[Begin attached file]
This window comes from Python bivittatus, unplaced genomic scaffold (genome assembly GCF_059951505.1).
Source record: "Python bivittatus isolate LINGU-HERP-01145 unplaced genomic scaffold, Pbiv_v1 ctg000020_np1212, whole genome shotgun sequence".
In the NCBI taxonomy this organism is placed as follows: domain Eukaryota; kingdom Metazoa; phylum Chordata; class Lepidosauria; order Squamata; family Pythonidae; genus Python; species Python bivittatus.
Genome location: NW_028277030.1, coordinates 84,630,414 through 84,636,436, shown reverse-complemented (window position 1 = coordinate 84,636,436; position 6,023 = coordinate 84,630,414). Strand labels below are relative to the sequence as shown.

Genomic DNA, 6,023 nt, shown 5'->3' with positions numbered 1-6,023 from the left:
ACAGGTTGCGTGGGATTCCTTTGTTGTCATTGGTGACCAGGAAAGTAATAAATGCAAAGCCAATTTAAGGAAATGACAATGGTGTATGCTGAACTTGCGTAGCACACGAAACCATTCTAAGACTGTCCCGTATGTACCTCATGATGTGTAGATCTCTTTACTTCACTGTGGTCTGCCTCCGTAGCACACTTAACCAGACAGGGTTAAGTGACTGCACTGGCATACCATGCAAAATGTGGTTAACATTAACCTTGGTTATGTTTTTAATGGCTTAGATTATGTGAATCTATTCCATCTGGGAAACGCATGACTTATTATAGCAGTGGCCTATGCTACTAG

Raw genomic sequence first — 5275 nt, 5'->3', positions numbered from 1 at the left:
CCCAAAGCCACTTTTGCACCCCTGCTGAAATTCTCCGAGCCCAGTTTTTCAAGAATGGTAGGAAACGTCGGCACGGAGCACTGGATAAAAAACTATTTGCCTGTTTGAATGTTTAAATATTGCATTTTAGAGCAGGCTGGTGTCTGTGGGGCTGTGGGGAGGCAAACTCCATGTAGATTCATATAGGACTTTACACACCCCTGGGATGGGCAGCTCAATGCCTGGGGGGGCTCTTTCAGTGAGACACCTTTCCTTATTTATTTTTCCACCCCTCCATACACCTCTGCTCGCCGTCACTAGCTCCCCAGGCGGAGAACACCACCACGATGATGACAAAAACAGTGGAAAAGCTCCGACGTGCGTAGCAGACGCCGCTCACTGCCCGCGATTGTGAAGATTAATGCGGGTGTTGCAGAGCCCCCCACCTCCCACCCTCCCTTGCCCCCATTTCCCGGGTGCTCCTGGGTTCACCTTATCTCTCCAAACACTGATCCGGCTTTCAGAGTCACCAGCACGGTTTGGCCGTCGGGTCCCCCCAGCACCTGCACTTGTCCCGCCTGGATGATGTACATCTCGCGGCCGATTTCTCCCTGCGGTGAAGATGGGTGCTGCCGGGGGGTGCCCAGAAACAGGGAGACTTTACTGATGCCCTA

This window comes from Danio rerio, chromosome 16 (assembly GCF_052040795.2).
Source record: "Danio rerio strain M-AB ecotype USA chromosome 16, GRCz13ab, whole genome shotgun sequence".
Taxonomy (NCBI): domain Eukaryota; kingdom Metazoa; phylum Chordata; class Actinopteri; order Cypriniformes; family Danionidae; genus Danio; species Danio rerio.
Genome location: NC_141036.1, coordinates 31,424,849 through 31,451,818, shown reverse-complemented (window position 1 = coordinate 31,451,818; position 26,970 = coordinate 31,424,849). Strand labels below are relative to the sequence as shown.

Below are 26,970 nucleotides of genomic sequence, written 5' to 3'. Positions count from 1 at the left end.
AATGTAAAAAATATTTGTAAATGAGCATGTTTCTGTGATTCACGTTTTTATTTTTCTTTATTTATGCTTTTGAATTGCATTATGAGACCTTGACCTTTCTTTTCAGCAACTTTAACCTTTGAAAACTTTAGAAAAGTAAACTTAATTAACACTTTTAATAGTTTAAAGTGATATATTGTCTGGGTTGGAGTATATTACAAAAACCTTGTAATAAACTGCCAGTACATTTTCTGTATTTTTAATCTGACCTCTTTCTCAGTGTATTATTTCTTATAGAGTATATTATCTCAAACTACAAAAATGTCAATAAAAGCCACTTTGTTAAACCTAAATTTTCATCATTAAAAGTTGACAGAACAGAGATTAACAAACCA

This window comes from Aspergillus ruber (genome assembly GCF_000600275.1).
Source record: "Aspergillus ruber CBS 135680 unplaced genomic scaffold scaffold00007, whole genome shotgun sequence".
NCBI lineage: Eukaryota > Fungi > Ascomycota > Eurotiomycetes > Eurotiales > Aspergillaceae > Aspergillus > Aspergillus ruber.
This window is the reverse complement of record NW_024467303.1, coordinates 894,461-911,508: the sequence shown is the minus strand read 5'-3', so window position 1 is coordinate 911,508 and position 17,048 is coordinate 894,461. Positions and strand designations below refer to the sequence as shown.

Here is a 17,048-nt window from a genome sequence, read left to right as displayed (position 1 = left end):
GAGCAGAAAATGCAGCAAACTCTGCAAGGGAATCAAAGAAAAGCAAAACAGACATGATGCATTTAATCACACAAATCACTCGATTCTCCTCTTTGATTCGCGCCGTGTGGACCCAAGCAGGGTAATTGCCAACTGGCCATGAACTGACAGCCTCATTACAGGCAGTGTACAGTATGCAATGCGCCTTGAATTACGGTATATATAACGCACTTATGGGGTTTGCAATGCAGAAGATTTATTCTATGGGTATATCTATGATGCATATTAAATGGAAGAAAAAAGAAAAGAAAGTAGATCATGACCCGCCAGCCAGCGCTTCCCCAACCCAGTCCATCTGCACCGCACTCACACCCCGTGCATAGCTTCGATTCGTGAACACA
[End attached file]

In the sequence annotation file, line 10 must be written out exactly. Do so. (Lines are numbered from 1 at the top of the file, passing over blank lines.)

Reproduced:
Source record: "Danio rerio strain M-AB ecotype USA chromosome 16, GRCz13ab, whole genome shotgun sequence".